But a year later, the Thrashers are off to the best start in franchise history, having lost in regulation only once in 11 games heading into Thursday's game with Philadelphia. The team that finished 26th in penalty killing a year ago now ranks sixth overall and is playing a hitherto unknown disciplined style of hockey in the South. Skeptics will point to the stellar play of a healthy Kari Lehtonen in net as the main reason for the Thrashers' strong start, but it goes beyond that in terms of team play.

"Our team is much deeper at every position than we've ever been," GM Don Waddell said. And, unlike past summers, Hartley had the benefit of not having any distractions during training camp. Waddell added that he's always believed Hartley is the coach to lead the Thrashers out of the hockey wilderness. "When things get tough, people are going to be in the trenches with him," Waddell said.


Melrose's message to teams with struggling power plays.
Flyers Philadelphia Flyers: A little perspective, please. Let's read from Bobby Clarke's managerial bio with the Flyers: seven division titles, three conference championships, reached the semifinals seven times and the finals three times. Not once since he returned to the helm in Philadelphia in the summer of 1994 did the team miss the playoffs. Critics suggest Clarke had a blind spot when it came to Flyers goaltending, but they forget Clarke's Flyers went to a seventh game of the 2004 Eastern Conference finals largely behind the leadership of now-retired captain Keith Primeau and the goaltending of Robert Esche. Clarke also managed to snag top prospects Jeff Carter and Mike Richards in the first round of the 2003 draft despite finishing with 107 points that season. He also grabbed defensive stud Joni Pitkanen from Tampa Bay. There was Clarke's ingenious dumping of Jeremy Roenick and his bloated salary on Los Angeles last season, allowing Clarke to add Peter Forsberg to the lineup. And all of a sudden Clarke is given the bum's rush from the game? He could be foulmouthed funny or just plain foulmouthed, but Clarke deserved better than he got. -- S.B.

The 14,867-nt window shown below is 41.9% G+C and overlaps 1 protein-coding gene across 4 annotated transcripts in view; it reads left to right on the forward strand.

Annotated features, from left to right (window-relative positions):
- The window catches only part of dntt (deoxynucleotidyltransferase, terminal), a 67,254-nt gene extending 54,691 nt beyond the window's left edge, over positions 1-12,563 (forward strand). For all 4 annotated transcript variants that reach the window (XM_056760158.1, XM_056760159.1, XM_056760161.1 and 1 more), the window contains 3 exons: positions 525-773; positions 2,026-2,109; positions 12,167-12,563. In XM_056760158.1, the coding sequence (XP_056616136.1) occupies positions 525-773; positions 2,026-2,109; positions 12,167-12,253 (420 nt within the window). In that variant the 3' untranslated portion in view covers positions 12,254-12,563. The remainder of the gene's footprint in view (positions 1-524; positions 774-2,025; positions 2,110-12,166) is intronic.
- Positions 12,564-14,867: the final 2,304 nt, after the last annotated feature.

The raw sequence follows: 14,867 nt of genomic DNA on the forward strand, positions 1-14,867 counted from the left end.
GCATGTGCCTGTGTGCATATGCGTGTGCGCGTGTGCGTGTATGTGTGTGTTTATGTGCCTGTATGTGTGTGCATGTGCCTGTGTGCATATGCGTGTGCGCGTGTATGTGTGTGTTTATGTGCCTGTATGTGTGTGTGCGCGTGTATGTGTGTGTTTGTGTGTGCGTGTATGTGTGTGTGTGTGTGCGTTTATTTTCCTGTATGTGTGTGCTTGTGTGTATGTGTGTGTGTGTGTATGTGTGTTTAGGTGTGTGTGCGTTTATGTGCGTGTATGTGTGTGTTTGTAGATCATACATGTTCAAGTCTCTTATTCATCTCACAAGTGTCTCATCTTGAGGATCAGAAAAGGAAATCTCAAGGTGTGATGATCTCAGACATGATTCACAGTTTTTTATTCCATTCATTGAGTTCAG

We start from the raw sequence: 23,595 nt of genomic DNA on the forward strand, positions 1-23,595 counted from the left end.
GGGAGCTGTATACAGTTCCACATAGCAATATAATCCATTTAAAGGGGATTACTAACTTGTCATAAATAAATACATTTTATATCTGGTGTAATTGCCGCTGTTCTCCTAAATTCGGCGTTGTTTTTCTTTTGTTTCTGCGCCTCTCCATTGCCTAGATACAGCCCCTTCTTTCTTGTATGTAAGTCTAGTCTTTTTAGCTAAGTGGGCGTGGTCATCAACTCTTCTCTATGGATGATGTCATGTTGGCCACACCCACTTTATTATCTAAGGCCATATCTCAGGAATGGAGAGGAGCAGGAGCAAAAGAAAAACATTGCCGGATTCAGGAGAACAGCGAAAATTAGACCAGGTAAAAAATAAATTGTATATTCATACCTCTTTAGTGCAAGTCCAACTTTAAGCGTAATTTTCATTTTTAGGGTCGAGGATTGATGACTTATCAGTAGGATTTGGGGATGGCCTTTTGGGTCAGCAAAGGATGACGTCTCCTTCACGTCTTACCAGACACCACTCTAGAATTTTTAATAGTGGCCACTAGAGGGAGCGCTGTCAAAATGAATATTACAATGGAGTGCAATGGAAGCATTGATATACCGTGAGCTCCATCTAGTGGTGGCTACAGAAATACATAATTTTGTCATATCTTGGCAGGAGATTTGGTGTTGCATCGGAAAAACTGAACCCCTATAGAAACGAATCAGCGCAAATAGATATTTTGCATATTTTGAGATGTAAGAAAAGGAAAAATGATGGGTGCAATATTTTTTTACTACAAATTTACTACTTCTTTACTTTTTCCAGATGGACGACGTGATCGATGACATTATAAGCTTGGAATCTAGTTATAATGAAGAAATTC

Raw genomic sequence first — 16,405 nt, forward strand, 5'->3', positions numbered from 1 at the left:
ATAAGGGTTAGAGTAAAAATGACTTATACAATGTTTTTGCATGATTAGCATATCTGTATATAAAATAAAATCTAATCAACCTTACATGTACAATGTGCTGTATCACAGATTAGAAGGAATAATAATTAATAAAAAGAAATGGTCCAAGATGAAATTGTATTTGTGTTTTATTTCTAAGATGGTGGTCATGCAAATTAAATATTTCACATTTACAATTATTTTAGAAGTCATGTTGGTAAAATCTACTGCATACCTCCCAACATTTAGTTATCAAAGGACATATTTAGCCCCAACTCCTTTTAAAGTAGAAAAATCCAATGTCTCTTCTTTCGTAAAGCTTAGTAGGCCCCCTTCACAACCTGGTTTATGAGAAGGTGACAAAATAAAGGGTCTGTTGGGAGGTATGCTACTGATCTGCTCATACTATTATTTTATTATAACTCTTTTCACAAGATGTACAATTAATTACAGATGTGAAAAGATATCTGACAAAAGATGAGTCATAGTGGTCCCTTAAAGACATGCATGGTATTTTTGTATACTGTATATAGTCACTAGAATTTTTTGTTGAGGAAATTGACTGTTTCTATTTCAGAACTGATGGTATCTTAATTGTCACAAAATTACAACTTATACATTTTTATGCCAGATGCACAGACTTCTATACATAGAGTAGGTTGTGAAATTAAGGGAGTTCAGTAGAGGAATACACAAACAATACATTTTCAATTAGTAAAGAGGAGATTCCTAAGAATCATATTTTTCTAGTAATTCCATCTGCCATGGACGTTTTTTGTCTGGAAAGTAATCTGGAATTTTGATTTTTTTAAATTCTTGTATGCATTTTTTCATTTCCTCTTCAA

Maple Leafs Senators After the Maple Leafs and Senators got downright chippy in the first of their latest home-and-home series on Tuesday, the two teams faced off again Thursday night. And we wish we could have been a fly on the wall (ice) at the opening faceoff, when Ottawa's Chris Neil and Toronto's Darcy Tucker held "talks" before the game's first two faceoffs. Now, not for nothing, but why can't we have those players miked up for a game? There's only so much "attaway, boys" we can take. -- J.R.
Coyotes Earlier this week, acquired the naming rights of Glendale Arena, home of the Phoenix Coyotes. The arena has been without a corporate sponsor since it opened in December 2003, and, a Phoenix-based online employment service, will pay $2.5 million per year in the 10-year agreement. What? Exsqueeze me? This is as crazy as some of those bowl-game sponsorships, like the No One Cares What You're Selling, Just Play Football Bowl. -- J.R.
The Sabres reach magic win No. 10.
Games on our radar over the next few days:

Manny FernandezFriday: Ducks at Wild, 8 p.m. ET: Lock the door, sit on the couch with a cold, tasty beverage and take in this early West gem. The Ducks haven't lost in regulation in a franchise-best 7-0-2 start, and the Wild are off to a blistering (and not boring) beginning at 8-1-0.

Chris DrurySaturday: Thrashers at Sabres, 7 p.m. ET: Who knew this would be on the radar early in the season, but these two teams are fun to watch. We can just hear Rick Jeanneret now ... "NOW DO YOU BELIEVE?! THESE GUYS ARE GOOD! SCARY GOOD!"

Manny LegaceSaturday: Red Wings at Blues, 8 p.m. ET: The Red Wings decided that in spite of stellar regular-season numbers, Manny Legace wasn't their guy, and the affable netminder is now the main man in St. Louis. The Wings have been inconsistent (4-4-1), but a big home win over San Jose on Wednesday was a definite morale booster. The Wings feasted on their Central Division opponents last season, so this will be a good test for both teams to see which direction they're headed.

Zdeno CharaSaturday: Senators at Bruins, 7 p.m. ET: This marks the first time Zdeno Chara will face his former mates from Ottawa. When he left as the big prize in the free-agent market over the summer, there were two questions: Can he lead the Bruins back to respectability? And can the Senators fill the significant void along their blue line? The answer to the first is a resounding "no," at least not yet. The Senators, meanwhile, have looked disorganized at times but seem to be finding their groove offensively.

Complete NHL schedule